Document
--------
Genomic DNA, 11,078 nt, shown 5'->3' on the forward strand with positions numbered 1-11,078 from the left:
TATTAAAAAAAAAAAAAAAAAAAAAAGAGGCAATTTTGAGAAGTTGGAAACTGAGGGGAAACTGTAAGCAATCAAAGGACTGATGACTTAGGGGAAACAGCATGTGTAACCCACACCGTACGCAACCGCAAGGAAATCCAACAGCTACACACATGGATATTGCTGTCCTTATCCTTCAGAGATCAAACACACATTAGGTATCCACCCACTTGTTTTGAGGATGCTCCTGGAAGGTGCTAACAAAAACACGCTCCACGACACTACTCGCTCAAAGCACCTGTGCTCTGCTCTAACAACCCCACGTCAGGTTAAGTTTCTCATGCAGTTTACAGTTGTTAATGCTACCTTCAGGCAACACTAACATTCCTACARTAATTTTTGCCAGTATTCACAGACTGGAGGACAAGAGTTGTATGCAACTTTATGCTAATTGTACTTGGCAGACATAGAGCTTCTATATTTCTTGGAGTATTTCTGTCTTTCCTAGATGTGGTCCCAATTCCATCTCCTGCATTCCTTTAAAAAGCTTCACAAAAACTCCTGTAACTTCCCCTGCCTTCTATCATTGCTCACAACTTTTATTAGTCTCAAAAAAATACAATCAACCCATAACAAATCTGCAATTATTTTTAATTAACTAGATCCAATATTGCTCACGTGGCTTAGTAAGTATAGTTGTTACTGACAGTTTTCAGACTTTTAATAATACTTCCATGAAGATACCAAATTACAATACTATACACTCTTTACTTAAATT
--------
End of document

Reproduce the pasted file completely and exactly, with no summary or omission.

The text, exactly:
Genomic DNA, 11,078 nt, shown 5'->3' on the forward strand with positions numbered 1-11,078 from the left:
TATTAAAAAAAAAAAAAAAAAAAAAAGAGGCAATTTTGAGAAGTTGGAAACTGAGGGGAAACTGTAAGCAATCAAAGGACTGATGACTTAGGGGAAACAGCATGTGTAACCCACACCGTACGCAACCGCAAGGAAATCCAACAGCTACACACATGGATATTGCTGTCCTTATCCTTCAGAGATCAAACACACATTAGGTATCCACCCACTTGTTTTGAGGATGCTCCTGGAAGGTGCTAACAAAAACACGCTCCACGACACTACTCGCTCAAAGCACCTGTGCTCTGCTCTAACAACCCCACGTCAGGTTAAGTTTCTCATGCAGTTTACAGTTGTTAATGCTACCTTCAGGCAACACTAACATTCCTACARTAATTTTTGCCAGTATTCACAGACTGGAGGACAAGAGTTGTATGCAACTTTATGCTAATTGTACTTGGCAGACATAGAGCTTCTATATTTCTTGGAGTATTTCTGTCTTTCCTAGATGTGGTCCCAATTCCATCTCCTGCATTCCTTTAAAAAGCTTCACAAAAACTCCTGTAACTTCCCCTGCCTTCTATCATTGCTCACAACTTTTATTAGTCTCAAAAAAATACAATCAACCCATAACAAATCTGCAATTATTTTTAATTAACTAGATCCAATATTGCTCACGTGGCTTAGTAAGTATAGTTGTTACTGACAGTTTTCAGACTTTTAATAATACTTCCATGAAGATACCAAATTACAATACTATACACTCTTTACTTAAATT